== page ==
“That was good,” he says by way of excuse. He wipes his mouth with the back of his hand, smearing grease across his lips, and smiles broadly at Sam. “That’s some fine cooking, right there. You’ll make somebody a real good wife someday.”
“Shut up.” Sam blushes, ducks his head, and dimples beautifully. He can’t help it, Dean’s sure.
They’re both feeling well-fed and happy, relieved to be together again. They’re obviously attracted to each other, but not pressured to act on it because they’re happy to lounge around and just be together. It almost feels normal. Dean’s pretty sure he could get used to being with Sam like this. He might even be able to live with not having Sam in all the ways he wants.
Living with Sam without acting on his desire could become their new normal.
They clean up, feed the fire, and sit back to share another sip from Dean’s flask. Sam checks Dean’s back, and Dean enjoys the feeling of Sam’s hands sweeping over his skin a little too much. He hides his erection under his blanket, watching as Sam lays salt lines and fresh warding around the camp before coming to bed.
They snuggle together under the blanket, huddling inside the small shelter in case it rains during the night. Dean lets Sam spoon him because Sam’s bigger and it’s less awkward and they need each other’s body heat if they hope to get any sleep. It’s practical.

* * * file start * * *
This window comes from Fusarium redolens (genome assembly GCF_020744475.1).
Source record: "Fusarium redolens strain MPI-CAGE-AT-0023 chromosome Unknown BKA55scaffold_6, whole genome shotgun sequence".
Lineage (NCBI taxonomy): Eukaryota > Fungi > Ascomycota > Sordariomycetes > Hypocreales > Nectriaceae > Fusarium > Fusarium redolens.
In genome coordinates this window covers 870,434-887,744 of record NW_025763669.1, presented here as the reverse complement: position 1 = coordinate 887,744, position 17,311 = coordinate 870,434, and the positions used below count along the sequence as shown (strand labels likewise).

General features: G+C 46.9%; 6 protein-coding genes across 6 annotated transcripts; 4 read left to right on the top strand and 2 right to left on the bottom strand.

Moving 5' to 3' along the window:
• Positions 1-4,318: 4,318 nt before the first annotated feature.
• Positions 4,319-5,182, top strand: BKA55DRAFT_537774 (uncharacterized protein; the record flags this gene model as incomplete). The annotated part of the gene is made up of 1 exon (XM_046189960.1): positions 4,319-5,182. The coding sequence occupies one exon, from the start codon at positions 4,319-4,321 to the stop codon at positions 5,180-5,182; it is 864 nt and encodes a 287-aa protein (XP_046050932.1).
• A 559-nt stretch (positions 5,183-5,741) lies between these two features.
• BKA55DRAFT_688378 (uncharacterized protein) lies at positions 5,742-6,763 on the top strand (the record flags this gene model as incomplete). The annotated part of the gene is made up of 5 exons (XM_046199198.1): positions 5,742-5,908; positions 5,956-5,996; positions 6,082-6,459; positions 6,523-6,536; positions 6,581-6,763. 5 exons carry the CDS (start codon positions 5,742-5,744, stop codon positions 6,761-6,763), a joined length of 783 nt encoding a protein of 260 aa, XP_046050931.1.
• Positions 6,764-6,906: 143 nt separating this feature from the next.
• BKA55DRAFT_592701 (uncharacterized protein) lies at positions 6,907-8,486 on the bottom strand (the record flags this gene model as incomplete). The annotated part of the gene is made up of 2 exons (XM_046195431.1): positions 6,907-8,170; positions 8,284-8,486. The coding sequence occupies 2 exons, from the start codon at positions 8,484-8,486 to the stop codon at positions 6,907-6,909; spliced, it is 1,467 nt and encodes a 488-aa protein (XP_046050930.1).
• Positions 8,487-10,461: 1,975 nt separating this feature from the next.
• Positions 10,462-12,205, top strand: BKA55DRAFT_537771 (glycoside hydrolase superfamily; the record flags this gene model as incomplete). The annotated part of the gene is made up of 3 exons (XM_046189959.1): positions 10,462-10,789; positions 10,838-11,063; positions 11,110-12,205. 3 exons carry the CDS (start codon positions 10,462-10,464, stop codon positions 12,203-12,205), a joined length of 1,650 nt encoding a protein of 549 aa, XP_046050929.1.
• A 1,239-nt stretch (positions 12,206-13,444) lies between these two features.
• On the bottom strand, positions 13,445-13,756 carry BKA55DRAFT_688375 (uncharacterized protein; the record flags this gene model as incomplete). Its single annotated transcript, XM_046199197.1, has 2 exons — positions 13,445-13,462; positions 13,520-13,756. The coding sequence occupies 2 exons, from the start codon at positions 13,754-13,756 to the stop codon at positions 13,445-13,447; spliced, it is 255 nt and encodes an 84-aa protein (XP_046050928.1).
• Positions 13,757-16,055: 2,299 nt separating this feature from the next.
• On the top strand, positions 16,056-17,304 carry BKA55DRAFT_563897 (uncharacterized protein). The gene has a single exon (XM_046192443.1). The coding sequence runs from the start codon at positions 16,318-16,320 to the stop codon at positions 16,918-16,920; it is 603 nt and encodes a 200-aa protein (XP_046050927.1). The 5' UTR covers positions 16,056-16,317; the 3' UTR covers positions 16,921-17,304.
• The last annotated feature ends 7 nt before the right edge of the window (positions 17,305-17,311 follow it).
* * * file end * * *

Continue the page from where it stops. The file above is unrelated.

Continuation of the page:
Sam breathes into the back of Dean’s head, tucking his knees up behind Dean’s. He clamps one of his tree-trunk arms across Dean’s chest, pinning him in place. Dean’s erection rages but he concentrates on steadying his breathing, not thinking about Sam’s crotch pressed against his ass.
Eventually, Sam’s breath evens out and his arm becomes a dead weight. Dean curls his arm around Sam’s and laces their fingers together, holding Sam’s arm against him like the stuffed bear he used to hold as a child, after his mother left but before Sam came to live with them.
After Sam arrived, Dean never needed the stuffed toy again.
He squeezes Sam’s hand and holds it tight as he falls into a deep, dreamless slumber.
In the morning, following a breakfast of boiled carrots and rabbit, Dean helps Sam clean up and ward the camp. Dean‘s surprised how many of the protection spells are familiar to him, and with Sam’s encouragement he lays the final warding all by himself.
“It’s just like riding a horse,” Dean comments as Sam nods. “Once you know how, you never forget.”
Dean watches as Sam weaves the invisibility spell, silently memorizing the words and inflections with newfound confidence.
“See? You’re a natural,” Sam comments as they make their way out of the camp, heading north along the trailhead.
Dean shakes his head. “I just assumed it was all gone,” he admits. “I never had any use for those spells after we lost the farm, and Mom’s journal with the spells in it burned up in the fire, so I figured it was all gone.”
“It’s in your bones, Dean,” Sam says. “You were twelve when you started making magic, same as me. Mary says that age is key. If you start your training at twelve, you’ll never lose it. Your body wants to remember, so even if you let it go for a few years, you’ll always be able to go back to it.”
“Her journal said she had her first visions when she was eight.”
“She was special,” Sam says. “Her gifts manifested early.”
Dean watches Sam’s shoulders rise and fall as he turns and twists around boulders on the way up the incline and does his best to follow.